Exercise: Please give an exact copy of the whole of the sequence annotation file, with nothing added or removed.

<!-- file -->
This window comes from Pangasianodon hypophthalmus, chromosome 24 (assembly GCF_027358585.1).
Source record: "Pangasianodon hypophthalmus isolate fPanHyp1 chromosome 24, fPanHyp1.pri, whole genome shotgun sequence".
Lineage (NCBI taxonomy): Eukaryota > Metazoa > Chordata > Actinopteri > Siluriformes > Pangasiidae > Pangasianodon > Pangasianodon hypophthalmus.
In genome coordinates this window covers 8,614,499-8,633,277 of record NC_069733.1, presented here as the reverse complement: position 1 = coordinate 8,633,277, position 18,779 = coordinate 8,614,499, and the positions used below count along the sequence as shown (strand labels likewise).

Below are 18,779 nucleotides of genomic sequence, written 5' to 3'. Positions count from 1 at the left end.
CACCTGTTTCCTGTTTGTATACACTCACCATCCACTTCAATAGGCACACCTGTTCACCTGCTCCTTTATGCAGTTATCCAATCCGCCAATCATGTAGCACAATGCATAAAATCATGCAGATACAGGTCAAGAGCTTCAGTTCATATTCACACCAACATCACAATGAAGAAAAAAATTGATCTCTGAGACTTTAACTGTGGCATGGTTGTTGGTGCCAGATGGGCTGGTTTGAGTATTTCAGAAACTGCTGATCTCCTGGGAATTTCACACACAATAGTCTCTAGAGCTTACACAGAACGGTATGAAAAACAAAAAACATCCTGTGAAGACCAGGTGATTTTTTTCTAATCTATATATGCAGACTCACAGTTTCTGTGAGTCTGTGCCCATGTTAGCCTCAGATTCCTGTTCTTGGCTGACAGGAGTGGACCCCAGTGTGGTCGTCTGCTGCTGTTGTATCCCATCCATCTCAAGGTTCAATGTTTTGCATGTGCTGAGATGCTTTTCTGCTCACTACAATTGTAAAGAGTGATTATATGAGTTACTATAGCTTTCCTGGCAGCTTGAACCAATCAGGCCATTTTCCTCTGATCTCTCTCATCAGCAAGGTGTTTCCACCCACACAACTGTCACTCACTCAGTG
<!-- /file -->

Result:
This window comes from Pangasianodon hypophthalmus, chromosome 24 (assembly GCF_027358585.1).
Source record: "Pangasianodon hypophthalmus isolate fPanHyp1 chromosome 24, fPanHyp1.pri, whole genome shotgun sequence".
Lineage (NCBI taxonomy): Eukaryota > Metazoa > Chordata > Actinopteri > Siluriformes > Pangasiidae > Pangasianodon > Pangasianodon hypophthalmus.
In genome coordinates this window covers 8,614,499-8,633,277 of record NC_069733.1, presented here as the reverse complement: position 1 = coordinate 8,633,277, position 18,779 = coordinate 8,614,499, and the positions used below count along the sequence as shown (strand labels likewise).

Below are 18,779 nucleotides of genomic sequence, written 5' to 3'. Positions count from 1 at the left end.
CACCTGTTTCCTGTTTGTATACACTCACCATCCACTTCAATAGGCACACCTGTTCACCTGCTCCTTTATGCAGTTATCCAATCCGCCAATCATGTAGCACAATGCATAAAATCATGCAGATACAGGTCAAGAGCTTCAGTTCATATTCACACCAACATCACAATGAAGAAAAAAATTGATCTCTGAGACTTTAACTGTGGCATGGTTGTTGGTGCCAGATGGGCTGGTTTGAGTATTTCAGAAACTGCTGATCTCCTGGGAATTTCACACACAATAGTCTCTAGAGCTTACACAGAACGGTATGAAAAACAAAAAACATCCTGTGAAGACCAGGTGATTTTTTTCTAATCTATATATGCAGACTCACAGTTTCTGTGAGTCTGTGCCCATGTTAGCCTCAGATTCCTGTTCTTGGCTGACAGGAGTGGACCCCAGTGTGGTCGTCTGCTGCTGTTGTATCCCATCCATCTCAAGGTTCAATGTTTTGCATGTGCTGAGATGCTTTTCTGCTCACTACAATTGTAAAGAGTGATTATATGAGTTACTATAGCTTTCCTGGCAGCTTGAACCAATCAGGCCATTTTCCTCTGATCTCTCTCATCAGCAAGGTGTTTCCACCCACACAACTGTCACTCACTCAGTG